Plants as Nanoparticle Producers

Dr Frans Maathuis (University of York)
TeeGene Biotech


University of York“The CBMNet PoC award has helped us to make good progress, but how plants interact with PGMs is still largely an unanswered, and very exciting, question”

Dr Frans Maathuis, University of York

The Challenge

Platinum group metals (PGMs) are used in many industrial applications, often as nanoparticles (NPs). PGMs are rare materials, making them highly valuable, but their increasing dispersal in the environment, often as NPs, is of growing concern due to adverse health impacts.

The metal accumulating ability of plants can be used to capture metals from the environment. Furthermore, previous studies have demonstrated that plants can produce platinum group metal-nanoparticles (PGM-NPs) which can make high-performing plant-based catalysts, either in their native state or after modification. These high value products could help satisfy demand for precious metals in industry and medicine.

However, the full potential of plants as PGM accumulators is yet to be realised and critically depends on the identification and characterisation of membrane transport mechanisms that catalyse PGM uptake and distribution within plant tissues.

The Research

Dr Maathuis is a reader in plant biology at the University of York. The research in his laboratory focuses mainly on plant stress and membrane transport.

Dr Maathuis applied for a CBMNet Proof-of-Concept award with TeeGene Biotech Ltd to develop a collaborative partnership and produce preliminary data that could be built on in future funded projects.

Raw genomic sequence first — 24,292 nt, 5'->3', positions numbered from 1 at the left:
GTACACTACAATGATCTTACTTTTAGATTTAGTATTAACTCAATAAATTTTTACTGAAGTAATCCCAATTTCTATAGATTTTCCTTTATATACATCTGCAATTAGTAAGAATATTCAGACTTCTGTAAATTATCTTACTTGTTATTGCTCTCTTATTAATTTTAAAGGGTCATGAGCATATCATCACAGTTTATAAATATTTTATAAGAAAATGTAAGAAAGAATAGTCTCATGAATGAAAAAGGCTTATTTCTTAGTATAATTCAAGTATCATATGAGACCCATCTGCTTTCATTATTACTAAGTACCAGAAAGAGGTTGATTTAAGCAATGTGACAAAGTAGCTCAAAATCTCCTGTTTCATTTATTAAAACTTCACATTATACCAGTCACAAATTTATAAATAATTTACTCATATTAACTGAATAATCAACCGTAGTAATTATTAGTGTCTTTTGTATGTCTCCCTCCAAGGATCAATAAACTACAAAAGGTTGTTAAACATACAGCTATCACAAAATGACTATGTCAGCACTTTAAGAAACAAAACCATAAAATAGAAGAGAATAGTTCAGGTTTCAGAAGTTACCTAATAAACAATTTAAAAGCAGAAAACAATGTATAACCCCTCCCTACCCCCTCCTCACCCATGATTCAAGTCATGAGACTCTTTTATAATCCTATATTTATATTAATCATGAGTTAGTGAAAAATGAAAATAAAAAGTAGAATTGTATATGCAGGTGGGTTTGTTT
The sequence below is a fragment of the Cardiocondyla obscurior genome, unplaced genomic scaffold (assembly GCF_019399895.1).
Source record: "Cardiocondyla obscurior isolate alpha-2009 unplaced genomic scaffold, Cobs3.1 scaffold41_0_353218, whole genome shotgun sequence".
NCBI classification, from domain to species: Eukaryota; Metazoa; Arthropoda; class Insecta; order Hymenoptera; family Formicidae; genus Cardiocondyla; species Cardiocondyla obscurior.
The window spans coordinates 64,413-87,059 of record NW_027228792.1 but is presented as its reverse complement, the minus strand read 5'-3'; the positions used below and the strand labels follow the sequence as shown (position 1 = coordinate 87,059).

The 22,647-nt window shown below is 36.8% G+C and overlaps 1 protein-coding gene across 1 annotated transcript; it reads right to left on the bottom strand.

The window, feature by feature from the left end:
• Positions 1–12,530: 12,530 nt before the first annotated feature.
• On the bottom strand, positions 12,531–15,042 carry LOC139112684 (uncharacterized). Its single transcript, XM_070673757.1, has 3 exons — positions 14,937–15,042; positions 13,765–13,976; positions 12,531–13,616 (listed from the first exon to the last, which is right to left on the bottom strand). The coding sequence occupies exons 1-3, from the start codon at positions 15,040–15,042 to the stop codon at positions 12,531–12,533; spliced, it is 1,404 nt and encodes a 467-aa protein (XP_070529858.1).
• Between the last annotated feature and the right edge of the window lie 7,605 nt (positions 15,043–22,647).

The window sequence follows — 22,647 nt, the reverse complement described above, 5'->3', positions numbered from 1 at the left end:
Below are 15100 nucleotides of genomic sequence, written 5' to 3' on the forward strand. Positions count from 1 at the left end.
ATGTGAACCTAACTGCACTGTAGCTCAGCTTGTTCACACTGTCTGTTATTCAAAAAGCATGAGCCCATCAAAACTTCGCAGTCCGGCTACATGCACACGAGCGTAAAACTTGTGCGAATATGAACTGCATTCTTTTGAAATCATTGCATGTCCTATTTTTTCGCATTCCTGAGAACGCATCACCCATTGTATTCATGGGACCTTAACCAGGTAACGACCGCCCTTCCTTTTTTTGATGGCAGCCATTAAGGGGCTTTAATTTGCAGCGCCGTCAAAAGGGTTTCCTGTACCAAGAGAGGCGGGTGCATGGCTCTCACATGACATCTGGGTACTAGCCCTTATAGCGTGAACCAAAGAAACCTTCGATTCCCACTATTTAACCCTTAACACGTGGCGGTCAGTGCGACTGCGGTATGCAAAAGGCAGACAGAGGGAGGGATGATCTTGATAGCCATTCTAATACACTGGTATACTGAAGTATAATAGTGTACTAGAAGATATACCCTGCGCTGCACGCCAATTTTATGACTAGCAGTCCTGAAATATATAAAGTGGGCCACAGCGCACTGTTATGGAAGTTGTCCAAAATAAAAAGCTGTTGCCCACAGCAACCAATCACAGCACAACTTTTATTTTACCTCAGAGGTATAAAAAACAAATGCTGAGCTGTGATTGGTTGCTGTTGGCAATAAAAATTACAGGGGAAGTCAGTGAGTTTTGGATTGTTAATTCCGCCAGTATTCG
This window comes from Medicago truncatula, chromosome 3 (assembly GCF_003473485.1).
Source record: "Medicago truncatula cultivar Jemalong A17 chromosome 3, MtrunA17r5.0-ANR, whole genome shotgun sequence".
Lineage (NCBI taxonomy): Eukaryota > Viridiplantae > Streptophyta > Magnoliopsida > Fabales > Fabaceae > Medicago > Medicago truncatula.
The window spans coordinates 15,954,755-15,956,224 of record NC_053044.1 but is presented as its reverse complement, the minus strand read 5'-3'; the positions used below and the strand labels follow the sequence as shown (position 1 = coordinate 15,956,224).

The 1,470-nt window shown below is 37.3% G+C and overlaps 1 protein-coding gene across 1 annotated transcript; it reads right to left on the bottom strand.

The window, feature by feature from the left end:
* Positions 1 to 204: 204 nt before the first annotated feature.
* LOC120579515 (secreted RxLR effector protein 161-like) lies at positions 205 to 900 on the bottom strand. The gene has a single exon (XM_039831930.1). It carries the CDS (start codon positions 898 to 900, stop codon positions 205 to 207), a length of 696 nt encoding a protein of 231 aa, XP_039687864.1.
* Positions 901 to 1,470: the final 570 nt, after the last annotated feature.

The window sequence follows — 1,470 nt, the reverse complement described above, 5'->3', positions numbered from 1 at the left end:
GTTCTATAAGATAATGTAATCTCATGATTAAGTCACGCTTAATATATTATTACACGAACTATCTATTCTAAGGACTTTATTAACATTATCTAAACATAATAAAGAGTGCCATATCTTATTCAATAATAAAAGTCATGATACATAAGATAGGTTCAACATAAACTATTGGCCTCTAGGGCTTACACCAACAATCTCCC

The project aimed to better understand how PGMs and PGM-NPs cross plant membranes, especially with regard to the potential role of membrane transporters and the identification of specific candidate proteins relevant for the transmembrane movement of PGMs and PGM-NPs.

The Result

Plant membranes were subjected to patch clamp measurements. Background current was recorded in the absence/presence of various concentrations of gold NPs but no effects on current were detected. Similarly, ionic Pd2+ was added to the bath in concentrations up to 2 mM and small changes in current were recorded.

In combination, these data suggest that NPs do not cross the membrane and PGMs are taken up in ionic form. After uptake PGMs partially aggregate into NPs in the plant symplast.

All ~1200 Arabidopsis membrane transporter mutants were tested using various plate assays  (e.g. Fig 1), at three [Pd2+] and in triplicate. A small number (~30) of promising mutants are now available which includes well known heavy metal transporters from the HMA and COPT families, several of which show different Pd levels in the shoot (Fig 2).

The Future

Dr Maathuis and Professor Neil Bruce (co-applicant) have secured a BBSRC DTP studentship (2017) to progress this work. The student will further characterise some of the identified mutants and manipulate gene expression to optimise plant PGM uptake.

If further funding sources become available they intend to (i) study hyperaccumulator plants for PGM uptake capacity; (ii) develop extraction/purification processes for PGM recycling; (iii) carry out small-plot field trials; (iv) conduct an economic feasibility study at current and projected PGM prices.

Industry News Coverage

Teegene_logo“TeeGene Biotech Ltd is undertaking in-depth research into plants from roadside verges that have been subjected to significant levels of air pollution. We are investigating the possibility that they may contain valuable platinum group metals, which can be recycled for use in anticancer drugs and biomedical devices such as pacemakers. There is a growing demand for platinum to be used in medical applications just as there is increasing concern about the environmental impact of platinum deposits due to air pollution so this research is very timely

Dr Pattanathu Rahman, Director of TeeGene Biotech